Last month, the 39-year-old comedian announced he would not be hosting the upcoming Academy Awards after facing controversy over resurfaced tweets from nearly a decade ago, containing homophobic remarks and offensive slurs.
On Friday’s episode of The Ellen DeGeneres Show, Hart gives his first televised interview since the controversy, discussing for the first time what it was like to go from the high of getting the gig to the low of having his name and reputation tarnished.
"My first thought is, 'I’m going to ignore it. I’m going to ignore it because it’s 10 years old.' This is stuff I’ve addressed. I’ve talked about this. This isn’t new,” he explains. "I’m not going to pay it any mind because if you feed into that stuff, you only feed into the fire."
He adds that he doesn’t “have a homophobic bone in my body,” and notes that after the tweets, he’s taken the last 10 years to change who he is as a person.
"I’ve yet to go back to that version of the immature comedian that once was. I moved on. I’m a grown man, I’m cultured,” he says. "I understand what those words do and how they hurt. I understand why people would be upset, which is why I made the choice to not use them anymore. I don’t joke like that anymore, because that was wrong."
Hart says that when the Academy gave him an ultimatum to apologize or step down, he felt that the hosting role had gone from “the brightest star and the brightest light ever” to becoming “a cloud.”
"I don’t want to step on that stage and make that night about me and my past when you’ve got people who have worked hard to step on that stage for the first time and receive an award,” he says. "I’m now taking away from all of those moments because the night is focused on something else now.”
DeGeneres notes that she spoke with the Academy ahead of Hart’s appearance on her daytime talk show to ask if they’d take him back.
"They were like, ‘Oh my god, we want him to host. We feel like maybe he misunderstood or it was handled wrong or maybe he said the wrong thing, but we want him to host. Whatever we can do, we would be thrilled,’” she says.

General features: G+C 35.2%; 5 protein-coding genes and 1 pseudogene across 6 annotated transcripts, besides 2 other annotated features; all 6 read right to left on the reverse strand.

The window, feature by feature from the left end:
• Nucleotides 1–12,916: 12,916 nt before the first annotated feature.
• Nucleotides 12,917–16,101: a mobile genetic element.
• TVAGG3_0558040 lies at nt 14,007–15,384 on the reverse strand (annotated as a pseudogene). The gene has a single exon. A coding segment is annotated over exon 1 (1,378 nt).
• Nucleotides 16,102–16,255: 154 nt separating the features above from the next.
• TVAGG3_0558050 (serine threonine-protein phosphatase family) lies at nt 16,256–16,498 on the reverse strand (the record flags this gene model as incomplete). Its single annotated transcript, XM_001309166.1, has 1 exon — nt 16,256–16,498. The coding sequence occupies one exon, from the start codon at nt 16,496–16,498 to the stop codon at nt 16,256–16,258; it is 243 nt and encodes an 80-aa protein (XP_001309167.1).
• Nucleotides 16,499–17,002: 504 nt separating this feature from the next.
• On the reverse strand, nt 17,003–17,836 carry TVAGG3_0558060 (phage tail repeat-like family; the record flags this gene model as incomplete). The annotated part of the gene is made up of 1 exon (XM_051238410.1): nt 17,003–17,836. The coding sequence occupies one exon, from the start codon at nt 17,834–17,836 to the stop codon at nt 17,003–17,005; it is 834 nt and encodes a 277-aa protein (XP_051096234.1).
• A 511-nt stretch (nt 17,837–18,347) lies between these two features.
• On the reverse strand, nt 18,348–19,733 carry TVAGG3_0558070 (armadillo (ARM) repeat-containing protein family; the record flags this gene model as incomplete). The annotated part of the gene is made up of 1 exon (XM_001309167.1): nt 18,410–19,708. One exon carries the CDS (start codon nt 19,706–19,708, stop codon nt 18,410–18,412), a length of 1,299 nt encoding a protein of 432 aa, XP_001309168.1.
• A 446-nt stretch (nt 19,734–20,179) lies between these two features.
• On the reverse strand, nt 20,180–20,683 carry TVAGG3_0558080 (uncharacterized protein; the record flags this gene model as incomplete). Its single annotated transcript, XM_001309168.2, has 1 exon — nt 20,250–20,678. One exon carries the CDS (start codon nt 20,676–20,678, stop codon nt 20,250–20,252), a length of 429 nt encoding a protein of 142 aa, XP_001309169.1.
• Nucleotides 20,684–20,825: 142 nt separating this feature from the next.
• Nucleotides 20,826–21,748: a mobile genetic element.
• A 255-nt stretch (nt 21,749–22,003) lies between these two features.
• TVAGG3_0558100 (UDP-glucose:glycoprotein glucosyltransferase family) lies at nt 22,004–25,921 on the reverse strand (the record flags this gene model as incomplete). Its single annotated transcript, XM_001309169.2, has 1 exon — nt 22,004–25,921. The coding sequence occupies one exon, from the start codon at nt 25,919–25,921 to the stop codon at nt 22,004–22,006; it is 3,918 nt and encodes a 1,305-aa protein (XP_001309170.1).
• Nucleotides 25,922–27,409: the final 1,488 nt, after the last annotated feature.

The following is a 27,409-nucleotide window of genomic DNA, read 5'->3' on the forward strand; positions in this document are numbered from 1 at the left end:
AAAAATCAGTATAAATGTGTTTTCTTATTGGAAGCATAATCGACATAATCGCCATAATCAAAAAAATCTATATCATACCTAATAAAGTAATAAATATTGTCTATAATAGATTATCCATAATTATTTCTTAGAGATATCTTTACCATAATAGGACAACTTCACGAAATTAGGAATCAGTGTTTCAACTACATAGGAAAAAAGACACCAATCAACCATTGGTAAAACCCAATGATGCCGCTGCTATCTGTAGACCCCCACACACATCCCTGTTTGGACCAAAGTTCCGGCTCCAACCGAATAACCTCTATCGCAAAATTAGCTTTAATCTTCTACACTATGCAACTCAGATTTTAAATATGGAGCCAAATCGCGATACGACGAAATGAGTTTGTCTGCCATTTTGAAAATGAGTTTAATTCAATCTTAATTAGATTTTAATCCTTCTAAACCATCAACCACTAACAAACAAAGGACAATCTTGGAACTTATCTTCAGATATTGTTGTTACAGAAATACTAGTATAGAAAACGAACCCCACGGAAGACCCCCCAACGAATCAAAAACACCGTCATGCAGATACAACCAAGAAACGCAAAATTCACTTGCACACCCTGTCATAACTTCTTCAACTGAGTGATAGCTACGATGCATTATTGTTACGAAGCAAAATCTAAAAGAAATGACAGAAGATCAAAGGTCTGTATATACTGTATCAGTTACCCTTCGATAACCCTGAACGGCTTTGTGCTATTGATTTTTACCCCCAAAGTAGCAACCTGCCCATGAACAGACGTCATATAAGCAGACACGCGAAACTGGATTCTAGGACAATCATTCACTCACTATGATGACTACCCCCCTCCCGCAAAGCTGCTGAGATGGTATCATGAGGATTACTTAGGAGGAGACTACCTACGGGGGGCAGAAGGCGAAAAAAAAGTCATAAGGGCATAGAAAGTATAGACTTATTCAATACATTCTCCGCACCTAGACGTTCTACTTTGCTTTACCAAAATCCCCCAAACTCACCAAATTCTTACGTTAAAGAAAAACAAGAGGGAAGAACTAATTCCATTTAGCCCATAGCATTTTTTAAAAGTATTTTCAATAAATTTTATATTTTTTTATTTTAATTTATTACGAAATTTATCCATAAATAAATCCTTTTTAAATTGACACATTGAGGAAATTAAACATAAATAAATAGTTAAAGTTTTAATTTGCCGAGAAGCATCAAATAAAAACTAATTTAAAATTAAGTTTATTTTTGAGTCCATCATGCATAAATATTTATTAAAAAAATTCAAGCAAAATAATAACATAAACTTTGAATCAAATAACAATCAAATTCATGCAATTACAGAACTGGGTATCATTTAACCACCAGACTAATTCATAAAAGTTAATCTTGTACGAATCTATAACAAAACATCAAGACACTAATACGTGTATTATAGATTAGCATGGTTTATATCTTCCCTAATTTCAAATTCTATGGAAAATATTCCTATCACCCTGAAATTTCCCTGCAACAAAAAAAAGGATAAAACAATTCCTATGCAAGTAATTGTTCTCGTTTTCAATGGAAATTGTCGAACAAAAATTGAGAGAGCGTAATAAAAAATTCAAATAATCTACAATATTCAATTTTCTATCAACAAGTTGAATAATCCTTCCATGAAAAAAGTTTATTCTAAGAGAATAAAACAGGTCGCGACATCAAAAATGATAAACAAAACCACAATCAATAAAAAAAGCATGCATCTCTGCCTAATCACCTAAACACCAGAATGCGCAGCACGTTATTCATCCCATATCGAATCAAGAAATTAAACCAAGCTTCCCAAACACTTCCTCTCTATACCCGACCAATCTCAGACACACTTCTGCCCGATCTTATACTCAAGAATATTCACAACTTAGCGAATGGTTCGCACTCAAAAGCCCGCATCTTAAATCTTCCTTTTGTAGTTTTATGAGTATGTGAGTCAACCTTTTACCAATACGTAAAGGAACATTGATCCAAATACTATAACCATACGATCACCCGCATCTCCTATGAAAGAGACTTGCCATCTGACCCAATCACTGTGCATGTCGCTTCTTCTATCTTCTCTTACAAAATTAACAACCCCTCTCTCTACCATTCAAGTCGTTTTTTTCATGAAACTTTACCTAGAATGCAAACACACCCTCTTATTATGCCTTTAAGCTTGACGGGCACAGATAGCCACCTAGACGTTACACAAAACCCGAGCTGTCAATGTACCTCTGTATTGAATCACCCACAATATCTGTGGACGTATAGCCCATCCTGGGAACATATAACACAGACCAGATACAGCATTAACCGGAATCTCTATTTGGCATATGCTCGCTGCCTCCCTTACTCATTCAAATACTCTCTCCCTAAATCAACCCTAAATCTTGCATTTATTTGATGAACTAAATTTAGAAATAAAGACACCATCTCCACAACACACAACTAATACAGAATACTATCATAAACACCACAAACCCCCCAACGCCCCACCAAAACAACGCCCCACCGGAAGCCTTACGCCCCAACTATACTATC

Despite Hart’s clear hesitation over what he calls “an attack to end me," DeGeneres goes on to press, noting that him resuming the role could make an important statement.
“[The trolls are] going to win if you don’t host the Oscars,” she says. "You can’t let them destroy you and they can’t destroy you because you have too much talent. No one can do that. For them to stop you from your dream, from what you wanted to do and what you have a right to do, what you should be doing. It’s why they haven’t found another host. I think they were secretly hoping that you would come back.”
DeGeneres adds that as a member of the LGBT community, she’s very sensitive to the homophobic words that Hart used more than a decade ago, but she feels that his subsequent apologies and the way he conducts himself today make up for that.
Though Hart does not make a final decision in Fridays episode, it’s clear DeGeneres’ words stick with him.
"You have said a lot of amazing things. You have put a lot of things on my mind. I know where our relationship stands. So leaving here, I promise you I’m evaluating this conversation. This is a conversation I needed to have,” he says. “Let me assess, just to sit in the space and really think and you and I will talk before anything else.”
The 91st Academy Awards ceremony will take place at the Dolby Theatre in Hollywood, California, on Feb. 24, and will air on ABC.
For more on the Oscars controversy, watch the clip below: